Ubiquitin is a protein of 76 amino acids whose structure is shown in Figure . It is attached to a lysine in its target proteins either as a monomer or as a poly-ubiquitin chain each monomer of which is linked through its carboxy-terminal glycine to (usually) a lysine in the preceding ubiquitin in the chain. Three enzymes, known generically as E1, E2 and E3, act in series to catalyze ubiquitination (Figure ). The E1 is the ubiquitin-activating enzyme, to which ubiquitin becomes attached in an ATP-dependent reaction through a reactive thioester bond. E2 is the ubiquitin-conjugating enzyme, to which the ubiquitin is transferred from the E1; and E3 is the ubiquitin ligase, which binds the target protein and directly or indirectly catalyzes its ligation to the ubiquitin. The E3 therefore determines the substrate specificity of ubiquitination, and the diversity of the cellular functions of ubiquitination is reflected in the existence of some hundreds of different mammalian E3s, compared with a few dozen E2s and two E1s.
Figure 1 The structure of ubiquitin. Ubiquitin is a small, compact protein characterized by a β-grasp fold. The seven lysines that can be linked to the terminal glycine of another ubiquitin molecule to form poly-ubiquitin chains are colored red. The green (more ...)
Figure 2 Three enzymes act in sequence to ubiquitinate targets. The E1 enzyme is the activating enzyme, to which ubiquitin is attached in an ATP-dependent reaction by a thioester bond (shown in red). The E2 enzyme is the conjugating enzyme, to which the ubiquitin (more ...)
The E2 conjugating enzymes have special significance in determining the type of ubiquitin chain assembled. There are seven lysines in ubiquitin, and poly-ubiquitin chains can be assembled through linkage to any of the seven: the distinct chains are known as K6, K11, K27, K29, K33, K48 and K63 chains, depending upon the lysine through which the monomers are linked. In most cases (the so-called RING E3 ligases - see below - with are by far the most numerous) it is the E2 that decides which type of chain is made. This generalization, and the generalization that ubiquitination involves linkage through a lysine fell victim in 2006 to the discovery that ubiquitin chains can be formed through linkage between the carboxy-terminal glycine of one ubiquitin and the amino-terminal methionine of another, to form so-called linear ubiquitin chains; and in this case it is the E3 (a complex known as LUBAC) that determines the linkage (see [2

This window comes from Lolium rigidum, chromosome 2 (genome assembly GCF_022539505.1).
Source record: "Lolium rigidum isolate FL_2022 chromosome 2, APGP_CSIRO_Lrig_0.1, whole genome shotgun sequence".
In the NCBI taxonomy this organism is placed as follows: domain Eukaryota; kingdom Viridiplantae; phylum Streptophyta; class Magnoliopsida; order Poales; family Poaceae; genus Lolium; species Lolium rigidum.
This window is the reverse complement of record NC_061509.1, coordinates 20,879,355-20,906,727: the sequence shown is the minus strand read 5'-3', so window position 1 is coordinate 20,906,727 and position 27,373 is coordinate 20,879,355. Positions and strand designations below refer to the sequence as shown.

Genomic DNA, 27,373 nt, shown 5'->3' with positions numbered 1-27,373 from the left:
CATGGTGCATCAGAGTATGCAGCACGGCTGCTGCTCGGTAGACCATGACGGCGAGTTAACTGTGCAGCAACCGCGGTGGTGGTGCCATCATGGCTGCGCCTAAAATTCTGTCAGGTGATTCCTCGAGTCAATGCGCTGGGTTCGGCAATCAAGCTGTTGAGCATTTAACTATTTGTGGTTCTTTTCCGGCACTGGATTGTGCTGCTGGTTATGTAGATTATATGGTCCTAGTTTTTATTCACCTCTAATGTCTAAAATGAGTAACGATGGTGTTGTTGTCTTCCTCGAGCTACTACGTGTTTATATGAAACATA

]). What we now know of the mechanism of linear ubiquitin chain assembly and the function of linear ubiquitin chains in immune signaling is discussed by Henning Walczak, Kazuhiro Iwai and Ivan Dikic [2
] in one of the three inaugural reviews published this month.
A third generalization has succumbed to research described in the second article, from Dawn Wenzel and Rachel Klevit [3
]. E3 ubiquitin ligases have until recently been classified as belonging to one of two structurally and functionally distinct families: the HECT ligases, and the RING/Ubox ligases. The mechanisms of these ligases are lucidly outlined by Wenzel and Klevit and illustrated schematically in their Figure . Briefly, whereas in the case of the HECT ligases, the ubiquitin is transferred from the E2 to the E3, which then directly catalyzes its attachment to the substrate, in the RING ligases, the ubiquitin is transferred from the E2 to the substrate bound by the E3 (Figure ). The RBR ligases, which are the topic of the article by Wenzel and Klevit, contain a RING domain that is structurally similar to that of other RING-type E3s, and had been regarded as a subclass of RING ligases; but it transpires that the RBR ligases behave more like the HECT family of E3s, and directly transfer the ubiquitin to the target protein. The active enzyme in the LUBAC complex belongs to the RBR subclass of E3s, helping to explain its eccentric behaviour. These fresh insights however raise again outstanding issues of how the different domains of these ligases contribute to their catalytic action and the type of chain assembled by them, and show how astonishingly little is still known about some of the fundamental mechanisms of ubiquitination.
Figure 3 HECT and RING ligases act by different mechanisms. HECT E3 ligases (top) directly catalyze the attachment of ubiquitin to the substrate, whereas in the case of RING ligases (bottom) the ubiquitin is transferred from the E2 which, with the substrate, is (more ...)